|Table 1. The productivity parameters for the supply chains (Fig. 1).|
|Delimbed stems||Pre-ground stumps||Ground stumps||Split stumps|
|Gross effective time (E15h) coefficient for cutting/uprooting||1.3||1.4||1.4||1.4|
|Payload of the forwarder, m³||9.0||8.6||8.6||8.6|
|Gross effective time (E15h) coefficient for forwarding||1.3||1.2||1.2||1.2|
|Payload in transport by road, m³||67||25||27||32|
|Loading time in transport by road, minutes||50||44||54||62|
|Unloading time in transport by road, minutes||37||27||27||56|
|Cost of grinding and pre-grinding at the roadside landing, € m–3||-||5.4||7.1||-|
|Grinding productivity at the end use facility with the stationary grinder, loose-m3 E15h–1||180||270||-||180|
|Cost of grinding at the end use facility with the stationary grinder, € m–3||2.8||1.9||-||2.8|
The delimbed stems were transported to the plant using a conventional timber truck with a trailer (Laitila et al. 2009; Laitila and Väätäinen 2011), assuming a payload of 67 m3, which corresponds to a novel truck-trailer unit having a legal maximum weight of 76 tonnes (Anttila et al. 2012). The ground and pre-ground stump wood were transported from the roadside landing to the end-use facility using a semitrailer with a load space of 95 m3. The payload of the ground stump wood was 27 m3, and for the pre-ground stump wood the payload was 25 m3 (Nuutinen et al. 2014; Laitila and Nuutinen 2015). Split stumps were transported to the end-use facility using a biomass truck with a 150 m3 load space and a payload of 32 m3 (Ranta and Rinne 2006; Kärhä et al. 2011a; Palander et al. 2011). The time consumption of driving, with full load and empty load, was calculated as a function of transportation distance, according to the speed functions of Nurminen and Heinonen (2007). The hourly cost data of vehicles are described in Table 3 and payload parameters in Table 1.
The loading time for ground and pre-ground stumps (Table 1) is linked to grinders operating hour productivity (E15h). When using the fast-speed grinder, the loading time was estimated be 54 minutes per load, and with low-speed grinder the pre-grinding time was 44 minutes per load (Nuutinen et al. 2014; Laitila and Nuutinen 2015). The unloading time at the delivery hopper of the CHP plant or to the stationary grinder of the plant was 27 minutes per semitrailer load for both ground and pre-ground stumps (Table 1). The loading time of delimbed stems (Table 1) was estimated to be 50 minutes at the roadside landing, and the unloading time (Table 1) to the delivery hopper of the CHP plant stationary grinder was 37 minutes per load (Laitila et al. 2009; Laitila and Väätäinen 2011). For split stumps (Table 1), the loading time at the roadside landing was 62 minutes, and the unloading time to the stationary grinder was 56 minutes per load (Ranta and Rinne 2006; Kärhä et al. 2011a; Palander et al. 2011).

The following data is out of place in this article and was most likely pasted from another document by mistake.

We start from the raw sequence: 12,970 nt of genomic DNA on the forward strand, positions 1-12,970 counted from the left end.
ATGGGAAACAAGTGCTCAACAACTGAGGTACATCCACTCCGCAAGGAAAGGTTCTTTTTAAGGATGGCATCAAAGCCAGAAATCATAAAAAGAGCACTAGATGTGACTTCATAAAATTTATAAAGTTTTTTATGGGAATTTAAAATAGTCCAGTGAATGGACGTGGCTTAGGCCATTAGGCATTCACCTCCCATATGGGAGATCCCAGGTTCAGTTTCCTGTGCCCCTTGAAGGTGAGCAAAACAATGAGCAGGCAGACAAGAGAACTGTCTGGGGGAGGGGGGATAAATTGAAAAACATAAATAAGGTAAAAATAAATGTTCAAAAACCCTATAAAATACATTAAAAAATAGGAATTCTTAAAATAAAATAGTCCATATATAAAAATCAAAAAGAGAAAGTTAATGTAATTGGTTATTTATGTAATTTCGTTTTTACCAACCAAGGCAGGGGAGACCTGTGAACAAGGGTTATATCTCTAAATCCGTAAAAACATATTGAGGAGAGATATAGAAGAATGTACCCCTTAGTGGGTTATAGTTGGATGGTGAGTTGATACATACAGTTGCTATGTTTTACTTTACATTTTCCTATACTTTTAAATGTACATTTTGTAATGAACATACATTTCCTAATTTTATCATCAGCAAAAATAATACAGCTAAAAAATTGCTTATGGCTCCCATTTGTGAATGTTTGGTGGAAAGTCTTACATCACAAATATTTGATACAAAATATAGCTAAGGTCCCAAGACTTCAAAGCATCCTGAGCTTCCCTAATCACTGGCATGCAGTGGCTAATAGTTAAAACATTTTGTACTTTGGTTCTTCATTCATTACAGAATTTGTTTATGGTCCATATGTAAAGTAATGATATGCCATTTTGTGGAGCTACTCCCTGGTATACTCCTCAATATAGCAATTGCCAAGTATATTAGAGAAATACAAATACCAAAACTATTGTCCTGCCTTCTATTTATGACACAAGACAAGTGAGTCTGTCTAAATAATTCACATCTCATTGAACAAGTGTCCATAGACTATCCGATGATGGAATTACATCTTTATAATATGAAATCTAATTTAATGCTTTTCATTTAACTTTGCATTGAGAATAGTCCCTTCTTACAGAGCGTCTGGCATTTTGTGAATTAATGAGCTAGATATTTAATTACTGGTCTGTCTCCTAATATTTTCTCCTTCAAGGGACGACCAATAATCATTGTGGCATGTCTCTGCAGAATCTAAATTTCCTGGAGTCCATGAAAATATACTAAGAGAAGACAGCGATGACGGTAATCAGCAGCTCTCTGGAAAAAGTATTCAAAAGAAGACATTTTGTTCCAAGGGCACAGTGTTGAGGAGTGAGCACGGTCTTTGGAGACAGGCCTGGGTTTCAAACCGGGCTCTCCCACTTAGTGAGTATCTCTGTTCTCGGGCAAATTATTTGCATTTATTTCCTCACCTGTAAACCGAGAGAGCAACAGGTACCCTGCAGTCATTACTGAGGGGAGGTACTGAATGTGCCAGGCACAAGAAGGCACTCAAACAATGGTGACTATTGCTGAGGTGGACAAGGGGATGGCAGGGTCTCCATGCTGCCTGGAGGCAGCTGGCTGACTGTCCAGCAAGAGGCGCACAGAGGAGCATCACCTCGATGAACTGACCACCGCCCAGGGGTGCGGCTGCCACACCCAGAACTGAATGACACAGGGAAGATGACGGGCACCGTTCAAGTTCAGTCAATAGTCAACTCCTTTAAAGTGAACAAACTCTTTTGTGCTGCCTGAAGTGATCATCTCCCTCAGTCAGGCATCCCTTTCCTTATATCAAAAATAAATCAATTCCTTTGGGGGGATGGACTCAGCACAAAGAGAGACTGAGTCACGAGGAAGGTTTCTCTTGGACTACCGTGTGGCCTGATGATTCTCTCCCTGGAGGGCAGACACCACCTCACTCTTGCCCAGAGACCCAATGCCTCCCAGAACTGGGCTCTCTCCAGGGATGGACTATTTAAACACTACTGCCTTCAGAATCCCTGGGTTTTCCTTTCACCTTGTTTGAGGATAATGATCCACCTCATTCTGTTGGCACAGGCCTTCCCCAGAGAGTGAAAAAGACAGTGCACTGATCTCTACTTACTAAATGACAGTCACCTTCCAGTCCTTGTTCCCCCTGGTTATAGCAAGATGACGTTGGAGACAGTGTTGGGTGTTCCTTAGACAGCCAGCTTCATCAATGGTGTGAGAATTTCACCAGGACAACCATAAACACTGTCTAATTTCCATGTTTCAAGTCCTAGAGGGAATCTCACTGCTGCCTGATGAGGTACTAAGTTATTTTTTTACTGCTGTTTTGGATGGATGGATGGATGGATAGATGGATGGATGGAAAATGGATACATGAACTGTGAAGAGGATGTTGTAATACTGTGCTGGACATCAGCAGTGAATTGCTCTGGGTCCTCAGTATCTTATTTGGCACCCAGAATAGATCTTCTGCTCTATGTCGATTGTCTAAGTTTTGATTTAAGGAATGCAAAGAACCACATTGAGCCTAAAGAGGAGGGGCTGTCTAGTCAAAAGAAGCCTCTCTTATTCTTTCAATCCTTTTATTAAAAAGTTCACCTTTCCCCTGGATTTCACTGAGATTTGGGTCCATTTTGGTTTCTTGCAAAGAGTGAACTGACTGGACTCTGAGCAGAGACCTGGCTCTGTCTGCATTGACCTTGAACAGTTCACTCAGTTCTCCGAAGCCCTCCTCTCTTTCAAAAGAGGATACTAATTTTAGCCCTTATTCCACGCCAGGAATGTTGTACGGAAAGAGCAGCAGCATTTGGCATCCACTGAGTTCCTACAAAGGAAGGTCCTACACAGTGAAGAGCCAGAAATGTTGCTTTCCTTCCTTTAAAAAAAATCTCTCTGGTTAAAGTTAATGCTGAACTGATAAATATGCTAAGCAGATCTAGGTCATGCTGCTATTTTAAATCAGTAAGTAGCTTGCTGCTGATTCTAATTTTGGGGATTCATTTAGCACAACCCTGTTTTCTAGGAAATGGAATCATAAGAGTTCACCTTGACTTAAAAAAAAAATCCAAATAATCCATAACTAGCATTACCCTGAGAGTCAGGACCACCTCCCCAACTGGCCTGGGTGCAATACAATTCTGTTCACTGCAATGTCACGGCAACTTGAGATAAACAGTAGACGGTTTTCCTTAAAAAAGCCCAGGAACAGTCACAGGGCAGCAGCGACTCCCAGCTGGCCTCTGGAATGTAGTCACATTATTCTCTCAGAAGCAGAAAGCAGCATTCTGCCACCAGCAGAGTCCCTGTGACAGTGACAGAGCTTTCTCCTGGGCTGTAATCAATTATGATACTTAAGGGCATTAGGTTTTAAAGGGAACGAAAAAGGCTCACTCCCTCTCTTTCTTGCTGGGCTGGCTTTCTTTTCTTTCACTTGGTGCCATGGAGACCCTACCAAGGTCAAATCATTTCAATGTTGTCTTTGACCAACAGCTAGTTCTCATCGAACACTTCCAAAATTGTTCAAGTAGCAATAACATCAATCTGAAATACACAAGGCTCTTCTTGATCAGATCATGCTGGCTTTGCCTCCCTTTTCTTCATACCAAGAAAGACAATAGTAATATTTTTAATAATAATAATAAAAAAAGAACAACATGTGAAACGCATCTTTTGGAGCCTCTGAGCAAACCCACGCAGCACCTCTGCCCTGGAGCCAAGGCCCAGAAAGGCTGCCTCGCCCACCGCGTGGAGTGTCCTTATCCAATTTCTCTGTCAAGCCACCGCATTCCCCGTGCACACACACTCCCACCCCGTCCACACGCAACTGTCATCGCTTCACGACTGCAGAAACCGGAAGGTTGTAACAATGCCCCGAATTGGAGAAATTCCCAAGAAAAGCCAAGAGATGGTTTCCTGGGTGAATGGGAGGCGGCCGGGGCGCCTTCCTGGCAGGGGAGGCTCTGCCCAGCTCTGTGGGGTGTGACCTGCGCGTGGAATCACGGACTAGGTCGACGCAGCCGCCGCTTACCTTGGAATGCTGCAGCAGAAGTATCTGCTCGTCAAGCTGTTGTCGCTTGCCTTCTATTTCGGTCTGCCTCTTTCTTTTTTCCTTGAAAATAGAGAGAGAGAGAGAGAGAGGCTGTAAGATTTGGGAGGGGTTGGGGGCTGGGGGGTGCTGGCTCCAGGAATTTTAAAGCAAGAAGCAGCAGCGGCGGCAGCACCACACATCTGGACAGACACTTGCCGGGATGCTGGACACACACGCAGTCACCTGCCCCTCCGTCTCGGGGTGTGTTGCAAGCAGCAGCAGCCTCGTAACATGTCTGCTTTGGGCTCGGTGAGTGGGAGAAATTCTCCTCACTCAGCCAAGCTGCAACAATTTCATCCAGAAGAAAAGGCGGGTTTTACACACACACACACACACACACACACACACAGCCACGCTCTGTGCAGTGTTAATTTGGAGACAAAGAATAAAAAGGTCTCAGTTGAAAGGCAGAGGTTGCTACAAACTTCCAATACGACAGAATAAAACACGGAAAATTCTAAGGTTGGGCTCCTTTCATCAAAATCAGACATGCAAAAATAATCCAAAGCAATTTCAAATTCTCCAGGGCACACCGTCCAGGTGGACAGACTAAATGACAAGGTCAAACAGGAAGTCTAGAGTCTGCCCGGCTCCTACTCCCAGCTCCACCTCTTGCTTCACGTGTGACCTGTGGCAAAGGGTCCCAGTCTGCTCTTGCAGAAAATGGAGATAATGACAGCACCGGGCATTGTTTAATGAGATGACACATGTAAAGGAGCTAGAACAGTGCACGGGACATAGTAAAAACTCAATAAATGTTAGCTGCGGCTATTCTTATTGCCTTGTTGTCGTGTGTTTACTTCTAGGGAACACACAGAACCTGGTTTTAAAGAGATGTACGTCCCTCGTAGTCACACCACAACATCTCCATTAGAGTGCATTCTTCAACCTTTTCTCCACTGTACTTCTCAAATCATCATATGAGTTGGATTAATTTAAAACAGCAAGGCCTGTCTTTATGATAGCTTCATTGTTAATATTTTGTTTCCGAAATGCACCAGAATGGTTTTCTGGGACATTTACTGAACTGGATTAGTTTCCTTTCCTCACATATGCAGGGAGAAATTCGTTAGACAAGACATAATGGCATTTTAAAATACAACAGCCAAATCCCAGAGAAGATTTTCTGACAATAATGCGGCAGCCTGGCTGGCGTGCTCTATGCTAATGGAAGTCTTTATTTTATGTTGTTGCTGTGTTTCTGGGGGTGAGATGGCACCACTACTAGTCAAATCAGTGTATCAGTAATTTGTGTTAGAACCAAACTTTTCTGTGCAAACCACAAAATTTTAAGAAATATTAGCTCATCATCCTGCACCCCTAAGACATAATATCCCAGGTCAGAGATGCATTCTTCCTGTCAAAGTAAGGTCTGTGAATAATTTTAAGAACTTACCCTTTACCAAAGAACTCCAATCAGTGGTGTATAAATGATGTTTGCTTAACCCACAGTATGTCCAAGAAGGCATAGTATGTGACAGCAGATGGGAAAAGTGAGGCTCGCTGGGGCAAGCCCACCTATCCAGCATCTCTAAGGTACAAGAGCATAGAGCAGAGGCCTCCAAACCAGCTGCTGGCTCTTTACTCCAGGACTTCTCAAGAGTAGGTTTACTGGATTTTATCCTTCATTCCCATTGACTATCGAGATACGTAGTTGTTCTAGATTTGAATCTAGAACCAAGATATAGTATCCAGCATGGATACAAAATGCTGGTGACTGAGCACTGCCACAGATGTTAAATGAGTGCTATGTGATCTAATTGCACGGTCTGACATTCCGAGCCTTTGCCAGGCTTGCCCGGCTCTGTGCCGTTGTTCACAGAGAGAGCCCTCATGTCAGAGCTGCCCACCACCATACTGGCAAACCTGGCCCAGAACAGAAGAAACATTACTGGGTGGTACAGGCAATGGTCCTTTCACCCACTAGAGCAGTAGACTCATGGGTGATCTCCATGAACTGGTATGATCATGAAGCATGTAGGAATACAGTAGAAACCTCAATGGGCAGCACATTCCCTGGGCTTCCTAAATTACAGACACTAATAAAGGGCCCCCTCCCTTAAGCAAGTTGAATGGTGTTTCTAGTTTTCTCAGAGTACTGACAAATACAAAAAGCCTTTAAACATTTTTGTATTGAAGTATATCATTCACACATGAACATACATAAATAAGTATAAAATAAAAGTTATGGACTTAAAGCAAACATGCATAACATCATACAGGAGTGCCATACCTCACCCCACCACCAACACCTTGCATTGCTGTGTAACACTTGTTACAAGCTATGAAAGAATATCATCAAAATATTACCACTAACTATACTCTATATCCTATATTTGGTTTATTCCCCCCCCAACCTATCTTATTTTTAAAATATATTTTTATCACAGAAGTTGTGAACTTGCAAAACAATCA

The grinding productivity of delimbed stems and split stumps at the end-use facility with the stationary grinder was estimated to be 180 loose-m3 E15h–1 and with pre-ground stumps 270 loose-m3 E15h–1 (Rinne 2010; Kärhä et al. 2011a). The solid percentage of acceptable fuel fraction was estimated to be 28% (Nuutinen et al. 2014), which means that the grinding costs (Table 1) were 2.8 € m–3 for stumps and delimbed stems, and 1.9 € m–3 for pre-ground stumps, when the operating-hour cost of the stationary grinder was 140.3 € E15h–1 (Table 2). The pre-grinding and grinding costs (Table 1) of stumps were 5.4 € m–3 and 7.1 € m–3, with corresponding hourly costs of 185.2 € E15h–1 and 213.8 3 € E15h–1 for low- and fast-speed grinders (Table 2) and the above-mentioned loading times per semitrailer load at the roadside landing (Table 1).
|Table 2. Hourly cost details of the harvesting machines and grinders.|
|Harvester||Forwarder||Excavator||Low-speed grinder||Fast-speed grinder||Stationary grinder|
|Purchase price, €||478 000||260 000||160 000||703 000||730 000||2 200 000|
|Salvage value, €||135 190||45 001||65 000||190 766||198 093||134 460|
|Depreciation, € a –1||69 146||27821||15 833||73 176||75 987||137 703|
|Interest, € a –1||12 664||6400||6400||19 339||20 082||49 443|
|Insurance, € a –1||1985||1400||500||9430||9430||9430|
|Administration, € a –1||11 691||3700||3700||7500||7500||7500|
|Annual gross effective working time, h||3213||2087||1200||2200||1700||3800|
|Annual working time, h||3780||2318||1760||3115||2615||3800|
|Degree of machine utilization, %||85||90||68||71||65||100|
| Average wage for a worker, |
|Indirect wage costs, %||112||131||83||68||68||68|
|Wage costs total, € a–1||135 941||80 393||42 801||88 964||74 684||35 814|
|Fuel price, € l –1||0.87||0.87||0.87||0.87||0.87||0.54|